Health Care News & Discussion
The Politics of Organized Medicine
02/04/1997 12:48 PM
Organized medicine is our topic of the month as we re-organize our organized medicine structure with new leaders via our own political process. Looking at the cross references between just those three terms yields some interesting insights. We trust they give us pause for reflection… concern… and enlightenment.
Organize: to routinize, normalize, standardize, harmonize, or synchronize.
Organization: An administrative coherent structure to unify, integrate, or arrange interdependent parts to function as one organ.
Organizations, like individuals, have their growth, their adulthood, their decrepitude, their decay, their death. If they have a rebirth or rejuvenation, it is quite by accident. As Earl Nightingale says, an organization never has more than one knight on a white horse.
An organization man is a yesman, a conformist, a conventionalist.
Never judge an organization by its politics…
Organizational politics at times are not worth a pitcher of warm “urine.” (J Gardner, revised)
There are times in politics when you must be on the right side and lose. (J Galbraith)
Medicine is for the patient. Medicine is for the people. It is not for the profits. (Merck)
Medicine sometimes snatches away health, sometimes gives it… The art of medicine is generally a question of time. (Ovid)
The whole imposing edifice of modern medicine is like the celebrated tower of Pisa – slightly off balance. (Charles, Prince of Wales)
We have to ask ourselves whether medicine is to remain a humanitarian and respected profession or a new but depersonalized science in the service of prolonging life rather than diminishing human suffering.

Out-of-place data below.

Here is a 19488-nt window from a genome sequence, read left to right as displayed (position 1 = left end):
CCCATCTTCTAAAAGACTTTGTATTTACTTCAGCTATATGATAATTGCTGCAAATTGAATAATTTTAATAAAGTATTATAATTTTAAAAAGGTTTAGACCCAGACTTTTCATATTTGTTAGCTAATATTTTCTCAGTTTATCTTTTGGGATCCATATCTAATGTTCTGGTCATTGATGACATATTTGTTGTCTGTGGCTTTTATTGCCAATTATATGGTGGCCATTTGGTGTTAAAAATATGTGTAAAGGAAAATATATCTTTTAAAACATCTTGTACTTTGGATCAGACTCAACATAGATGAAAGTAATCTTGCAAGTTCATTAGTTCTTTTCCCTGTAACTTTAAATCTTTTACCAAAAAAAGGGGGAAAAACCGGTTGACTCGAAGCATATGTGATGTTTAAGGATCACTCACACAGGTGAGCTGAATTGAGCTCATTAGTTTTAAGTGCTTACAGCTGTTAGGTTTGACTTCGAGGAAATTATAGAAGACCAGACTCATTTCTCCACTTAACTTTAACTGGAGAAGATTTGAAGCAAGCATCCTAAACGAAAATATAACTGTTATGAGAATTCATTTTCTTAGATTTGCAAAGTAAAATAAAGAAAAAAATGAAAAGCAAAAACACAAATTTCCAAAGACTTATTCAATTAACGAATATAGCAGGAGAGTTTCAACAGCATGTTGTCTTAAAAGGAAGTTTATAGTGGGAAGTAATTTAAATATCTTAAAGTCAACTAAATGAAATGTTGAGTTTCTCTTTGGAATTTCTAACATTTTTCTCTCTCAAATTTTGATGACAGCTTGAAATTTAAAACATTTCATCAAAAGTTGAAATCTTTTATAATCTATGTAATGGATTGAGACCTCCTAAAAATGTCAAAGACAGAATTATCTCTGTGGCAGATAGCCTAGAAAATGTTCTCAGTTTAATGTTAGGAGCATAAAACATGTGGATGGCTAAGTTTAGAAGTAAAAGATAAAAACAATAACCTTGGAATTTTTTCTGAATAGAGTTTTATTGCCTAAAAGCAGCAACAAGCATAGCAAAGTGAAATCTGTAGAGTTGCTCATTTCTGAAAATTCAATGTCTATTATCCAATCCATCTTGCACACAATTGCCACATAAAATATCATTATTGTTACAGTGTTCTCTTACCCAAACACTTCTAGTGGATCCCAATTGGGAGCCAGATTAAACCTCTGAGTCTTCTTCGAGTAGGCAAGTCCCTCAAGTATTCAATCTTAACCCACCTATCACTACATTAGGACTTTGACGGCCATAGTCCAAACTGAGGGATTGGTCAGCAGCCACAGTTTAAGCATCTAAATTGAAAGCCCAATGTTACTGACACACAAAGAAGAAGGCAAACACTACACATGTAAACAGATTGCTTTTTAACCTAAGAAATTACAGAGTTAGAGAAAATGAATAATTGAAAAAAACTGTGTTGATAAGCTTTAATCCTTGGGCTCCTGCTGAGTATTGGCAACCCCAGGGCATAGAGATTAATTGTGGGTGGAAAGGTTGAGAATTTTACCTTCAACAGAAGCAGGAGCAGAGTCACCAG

… Organization is at once necessary and fatal. Humans are forever creating such organizations for their own convenience and forever finding themselves the victims of their home-made monsters. (after A. Huxley)
Confucius, a Chinese political and moral philosopher in the sixth century BC, whose confusing system of social, familial and political organization was generally not accepted during his lifetime, was considered to have been wise by the second century BC yielding great influence for nearly two millennia.
Despite our imperfections, we have elected new leaders. I have spoken with the new president and the president elect. I think our society is in good hands. Let’s give them our ideas, insights, opposing points of view, and then our support after adequate discussion has occurred to air all points of view. Sacramento Medicine is an excellent forum for this process to occur. We have been assured that all points of view will be heard. Don’t resign if you’re unhappy. Let us hear from you. If your ideas have merit, others will support them. If they don’t, let us convince you by discussion, dialogue, and debate, in the pages of this forum which is the best way to revitalize our organization. Growth can only come through the exploration of a wide variety of ideas so that conflict will not become contrary, counteractive or counterproductive–rather it will lead to a confluence, convergence and concurrence of ideas for resolution. Remember if we trade a dollar, we still each only have a dollar. If we share an idea, then we each have two ideas.